By Bobby Tanzilo Senior Editor/Writer Published Dec 17, 2021 at 9:02 AM

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On the coldest day of December so far, I stepped into Franky Creed’s Foggy Dew in St. Francis at 2:30 in the afternoon, expecting a quiet chat with Creed in a dark bar.

Instead, three weeks before Christmas, nearly every stool at the bar in the Irish-spirited tavern, located in the middle of a residential block at 3672 S. Kansas Ave., was taken.

That’s the kind of place this is.

Formerly Nino’s and Nino’s II, Foggy Dew opened in the modest-sized tap in the midst of a pandemic, but the neighborhood was ready from the start to get comfortable again in this space that has housed taverns at least since Repeal.


When I stopped in, Creed and his sons – Brendan and Tim – and their staff had begun decorating for the holidays, but hadn’t finished yet.

Still, since I haven’t seen Creed since we met up at his other bar, The Newport, in Bay View to talk for this story, we sat for a chat at a table off to the side, beneath the sparkly garland.


“We had to sit on this place for three months before we could even open,” says Creed, who recently moved out of the apartment above The Newport, where he’s lived for nearly 20 years, and took a place equidistant between his two bars.

When the Creeds announced the opening of Foggy Dew – named in honor of a pub Creed visited in Ireland – in April 2020, Tim said, "(It’s) not exactly how we planned it – opening a new bar during a worldwide pandemic-induced shutdown – but we are as excited as ever.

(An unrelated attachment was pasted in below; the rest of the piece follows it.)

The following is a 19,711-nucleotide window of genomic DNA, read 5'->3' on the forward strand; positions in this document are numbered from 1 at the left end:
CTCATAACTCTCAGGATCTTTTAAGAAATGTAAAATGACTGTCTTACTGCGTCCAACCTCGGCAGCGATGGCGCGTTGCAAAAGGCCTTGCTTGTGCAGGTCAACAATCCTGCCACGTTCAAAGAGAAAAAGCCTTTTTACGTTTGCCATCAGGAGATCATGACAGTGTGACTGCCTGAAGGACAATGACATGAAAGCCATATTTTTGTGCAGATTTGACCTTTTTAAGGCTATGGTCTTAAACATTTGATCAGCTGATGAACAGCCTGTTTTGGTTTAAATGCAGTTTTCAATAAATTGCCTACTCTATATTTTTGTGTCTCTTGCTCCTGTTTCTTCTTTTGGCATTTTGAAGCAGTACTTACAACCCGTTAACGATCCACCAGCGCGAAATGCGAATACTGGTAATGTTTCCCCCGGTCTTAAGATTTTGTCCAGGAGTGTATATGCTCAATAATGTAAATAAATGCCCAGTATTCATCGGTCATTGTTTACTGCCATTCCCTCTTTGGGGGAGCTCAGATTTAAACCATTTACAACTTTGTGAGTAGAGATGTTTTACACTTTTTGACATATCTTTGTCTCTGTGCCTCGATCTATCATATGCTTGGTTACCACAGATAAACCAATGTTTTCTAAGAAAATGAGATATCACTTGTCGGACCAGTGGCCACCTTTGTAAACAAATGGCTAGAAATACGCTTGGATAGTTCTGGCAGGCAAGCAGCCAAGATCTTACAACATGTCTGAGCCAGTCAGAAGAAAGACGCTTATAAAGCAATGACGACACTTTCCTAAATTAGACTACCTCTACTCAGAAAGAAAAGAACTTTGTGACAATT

"And hey, we'll have some time to do a little remodeling and polishing."

His dad says they did a bit of work to make the most of that downtime.


“Iit was in great shape,” the elder Creed says of the place, “but we repainted, redecorated. That's all our stuff on the wall, carpeting. We were going to do the exterior, to but we decided we should just be careful for now and wait and see (how things go).”

But, business has gone well.

“It's really taking off very nicely,” Creed says. “The neighborhood has been very supportive. It’s been kind of a nice surprise.”

As if to demonstrate this, while we’re talking, the owner of a nearby tavern comes in and buys Franky and I both drinks.

I tell Creed that I did a little advance research on the building and in 1938, when it was the Duplex Inn, a brawl broke out between the family that owned it and a customer who felt slighted and fetched his sons. Six were arrested and three went to the hospital “for repairs.”

Then I recounted the story of Muriel and Felix Pawlak, who owned Felix’s Kansas Bar there later and decorated the bar with cats of all kinds: ceramic, wood, glass, because Felix’s nickname was cat (for obvious reasons).